|Publication number||US4126933 A|
|Application number||US 05/815,631|
|Publication date||Nov 28, 1978|
|Filing date||Jul 14, 1977|
|Priority date||Jul 14, 1977|
|Publication number||05815631, 815631, US 4126933 A, US 4126933A, US-A-4126933, US4126933 A, US4126933A|
|Inventors||Gordon K. Anderson, Orvin E. Ball|
|Original Assignee||Carrier Corporation|
|Export Citation||BiBTeX, EndNote, RefMan|
|Patent Citations (5), Referenced by (48), Classifications (13)|
|External Links: USPTO, USPTO Assignment, Espacenet|
1. Field of the Invention
The present invention relates to a method of forming rotors for use in an electricity generator. More specifically, the present invention relates to a method for assembling rotors having permanent magnets mounted therein for use with an electricity generator having a fixed stator.
2. DESCRIPTION OF THE PRIOR ART
Transportable refrigeration units have long used rotors having permanent magnets as part of a generator within the refrigeration unit. The typical refrigeration unit of this nature must be adopted to be driven by a prime mover while the unit is being transported between several locations. The unit has a generator to provide electricity to power the various components within the unit. Typically the prime mover driving the rotor is also connected to the compressor of the vapor compression refrigeration system.
It has been found that a generator of the permanent magnet type operates to deliver a supply of current suitable for operating fan or blower motors without the use of brushes or other rotating electrical connections. Permanent magnet rotors have been assembled using a centrifugal casting method. This method includes stacking the magnets and the various laminations between two retaining discs and then riveting the top and bottom retaining discs loosely in place. The entire assembly is then rotated so that the magents and laminations are forced radially outward against each other. This rotation of the assembly is within a rotating mold and molten aluminum is cast within the mold during the rotation. This requires the pouring of molten aluminum from an open ladle into the mold and further requires that the internal components of the assembly be heated to approximately 1000° F. during casting (See U.S. Pat. No. 2,485,474). It has been found that manufacturing quality is difficult to control using this method and that the number of rejects for failing to comply with the appropriate quality control standards is excessive.
U.S. Pat. No. 2,660,865 issued to Wilbur G. Durant and assigned to Transicold Corporation, now a division of the assignee corporation herein, shows the use of a permanent magnet rotor within an electrical generator of a transportable refrigeration unit.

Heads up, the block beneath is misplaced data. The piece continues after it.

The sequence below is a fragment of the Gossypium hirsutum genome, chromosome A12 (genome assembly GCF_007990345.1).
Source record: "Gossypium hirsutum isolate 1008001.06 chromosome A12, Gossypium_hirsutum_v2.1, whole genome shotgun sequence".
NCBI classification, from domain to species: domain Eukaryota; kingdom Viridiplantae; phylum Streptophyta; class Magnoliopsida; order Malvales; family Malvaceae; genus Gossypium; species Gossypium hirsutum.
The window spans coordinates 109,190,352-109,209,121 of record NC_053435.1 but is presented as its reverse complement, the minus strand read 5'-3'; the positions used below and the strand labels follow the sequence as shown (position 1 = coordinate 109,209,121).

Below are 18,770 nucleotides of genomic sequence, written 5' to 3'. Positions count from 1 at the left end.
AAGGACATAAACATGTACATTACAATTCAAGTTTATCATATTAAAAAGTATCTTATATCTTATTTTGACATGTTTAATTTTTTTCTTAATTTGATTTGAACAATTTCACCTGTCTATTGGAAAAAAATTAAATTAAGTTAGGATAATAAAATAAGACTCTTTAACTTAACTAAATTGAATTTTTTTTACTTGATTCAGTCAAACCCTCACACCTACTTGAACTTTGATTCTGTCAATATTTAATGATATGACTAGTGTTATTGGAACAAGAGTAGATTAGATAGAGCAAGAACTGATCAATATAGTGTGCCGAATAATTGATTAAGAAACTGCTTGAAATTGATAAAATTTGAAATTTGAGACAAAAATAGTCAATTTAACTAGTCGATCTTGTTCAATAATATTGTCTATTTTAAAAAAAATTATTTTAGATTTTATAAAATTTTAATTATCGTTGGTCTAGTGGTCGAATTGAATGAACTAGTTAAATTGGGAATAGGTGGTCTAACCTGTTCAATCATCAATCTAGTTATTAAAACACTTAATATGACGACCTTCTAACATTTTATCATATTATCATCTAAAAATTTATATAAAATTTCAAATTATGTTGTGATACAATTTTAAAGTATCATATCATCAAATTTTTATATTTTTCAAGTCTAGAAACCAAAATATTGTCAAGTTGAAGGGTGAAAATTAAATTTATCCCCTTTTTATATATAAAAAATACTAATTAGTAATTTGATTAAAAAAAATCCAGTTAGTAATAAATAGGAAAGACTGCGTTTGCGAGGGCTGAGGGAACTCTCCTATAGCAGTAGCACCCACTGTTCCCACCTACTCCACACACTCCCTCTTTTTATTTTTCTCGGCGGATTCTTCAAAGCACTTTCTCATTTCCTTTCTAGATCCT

An object of the present invention is to manufacture permanent magnet rotor assemblies for use with an electrical generator.
A more specific object of the present invention is to manufacture permanent magnet rotor assemblies for use in an electrical generator without using a centrifugal casting process.
A still further object of the present invention is to pneumatically force the various components of a permanent magnet rotor into position so that they may be secured without utilizing a centrifugal casting process.
Another object of the present invention is to provide a manufacturing method for a permanent magnet rotor that does not involve the casting of a metal.
A still further object of the present invention is to provide a permanent magnet rotor which may be assembled economically and efficiently.
Another object of the present invention is to manufacture a permanent magnet rotor with a minimum of energy usage.
Also, an object of the present invention is to manufacture a permanent magnet rotor assembly having reduced quality control problems.
A further object of the present invention is to manufacture a permanent magnet rotor capable of withstanding the high stresses created by large rotational velocities without damaging the structural or magnetic integrity of the rotor.
Other objects will be apparent from the description to follow and from the appended claims.
The preceding objects are achieved according to the preferred embodiment of the invention by positioning upon a first retaining disc inner laminations, permanent magnets and pole piece laminations. A second retaining disc is placed in position so that the laminations and the magnets are located therebetween. Rivets are then inserted through holes in the retaining discs, inner laminations and pole piece laminations. A pneumatic expansion tool is placed into a hub opening centered in each retaining disc and expanded, forcing the inner laminations against the magnet, the magnets against the pole piece laminations, and the pole piece laminations against the rivets thereby tightly affixing the laminations to the magnet. The rivets are then deformed to affix the retaining discs to each other thereby securing the laminations and the magnets therebetween. Subsequently, an epoxy resin is inserted into several adhesive pockets provided in the retaining discs to further secure the laminations and the magnets within the retaining discs.